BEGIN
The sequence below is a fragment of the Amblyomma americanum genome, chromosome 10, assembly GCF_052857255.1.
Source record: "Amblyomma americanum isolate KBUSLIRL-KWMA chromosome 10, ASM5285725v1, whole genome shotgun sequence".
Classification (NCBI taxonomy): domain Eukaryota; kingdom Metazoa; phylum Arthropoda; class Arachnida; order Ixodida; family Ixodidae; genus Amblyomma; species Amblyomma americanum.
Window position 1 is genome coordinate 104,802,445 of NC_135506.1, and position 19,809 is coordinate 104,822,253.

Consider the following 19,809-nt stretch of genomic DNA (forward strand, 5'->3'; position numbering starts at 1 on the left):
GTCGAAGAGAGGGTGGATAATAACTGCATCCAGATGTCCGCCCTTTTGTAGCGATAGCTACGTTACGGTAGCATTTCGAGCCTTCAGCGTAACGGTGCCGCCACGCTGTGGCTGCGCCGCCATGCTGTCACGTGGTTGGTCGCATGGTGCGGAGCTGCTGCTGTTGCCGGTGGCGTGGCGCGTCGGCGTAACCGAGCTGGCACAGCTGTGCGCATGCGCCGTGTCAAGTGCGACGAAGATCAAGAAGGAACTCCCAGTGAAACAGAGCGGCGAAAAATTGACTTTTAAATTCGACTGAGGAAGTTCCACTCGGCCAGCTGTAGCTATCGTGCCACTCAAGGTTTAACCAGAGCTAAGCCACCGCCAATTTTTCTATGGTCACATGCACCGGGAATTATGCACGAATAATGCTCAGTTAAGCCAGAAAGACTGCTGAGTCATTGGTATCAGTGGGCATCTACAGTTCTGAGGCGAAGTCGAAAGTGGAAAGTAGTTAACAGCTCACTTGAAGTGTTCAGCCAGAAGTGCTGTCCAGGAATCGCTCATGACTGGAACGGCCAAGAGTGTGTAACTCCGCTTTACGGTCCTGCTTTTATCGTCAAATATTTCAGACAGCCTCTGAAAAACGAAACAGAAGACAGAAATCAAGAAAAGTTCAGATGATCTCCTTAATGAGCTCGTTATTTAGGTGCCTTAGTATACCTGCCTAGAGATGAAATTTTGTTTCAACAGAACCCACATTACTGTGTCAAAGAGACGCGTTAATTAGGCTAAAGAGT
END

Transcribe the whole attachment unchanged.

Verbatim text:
The sequence below is a fragment of the Amblyomma americanum genome, chromosome 10, assembly GCF_052857255.1.
Source record: "Amblyomma americanum isolate KBUSLIRL-KWMA chromosome 10, ASM5285725v1, whole genome shotgun sequence".
Classification (NCBI taxonomy): domain Eukaryota; kingdom Metazoa; phylum Arthropoda; class Arachnida; order Ixodida; family Ixodidae; genus Amblyomma; species Amblyomma americanum.
Window position 1 is genome coordinate 104,802,445 of NC_135506.1, and position 19,809 is coordinate 104,822,253.

Consider the following 19,809-nt stretch of genomic DNA (forward strand, 5'->3'; position numbering starts at 1 on the left):
GTCGAAGAGAGGGTGGATAATAACTGCATCCAGATGTCCGCCCTTTTGTAGCGATAGCTACGTTACGGTAGCATTTCGAGCCTTCAGCGTAACGGTGCCGCCACGCTGTGGCTGCGCCGCCATGCTGTCACGTGGTTGGTCGCATGGTGCGGAGCTGCTGCTGTTGCCGGTGGCGTGGCGCGTCGGCGTAACCGAGCTGGCACAGCTGTGCGCATGCGCCGTGTCAAGTGCGACGAAGATCAAGAAGGAACTCCCAGTGAAACAGAGCGGCGAAAAATTGACTTTTAAATTCGACTGAGGAAGTTCCACTCGGCCAGCTGTAGCTATCGTGCCACTCAAGGTTTAACCAGAGCTAAGCCACCGCCAATTTTTCTATGGTCACATGCACCGGGAATTATGCACGAATAATGCTCAGTTAAGCCAGAAAGACTGCTGAGTCATTGGTATCAGTGGGCATCTACAGTTCTGAGGCGAAGTCGAAAGTGGAAAGTAGTTAACAGCTCACTTGAAGTGTTCAGCCAGAAGTGCTGTCCAGGAATCGCTCATGACTGGAACGGCCAAGAGTGTGTAACTCCGCTTTACGGTCCTGCTTTTATCGTCAAATATTTCAGACAGCCTCTGAAAAACGAAACAGAAGACAGAAATCAAGAAAAGTTCAGATGATCTCCTTAATGAGCTCGTTATTTAGGTGCCTTAGTATACCTGCCTAGAGATGAAATTTTGTTTCAACAGAACCCACATTACTGTGTCAAAGAGACGCGTTAATTAGGCTAAAGAGT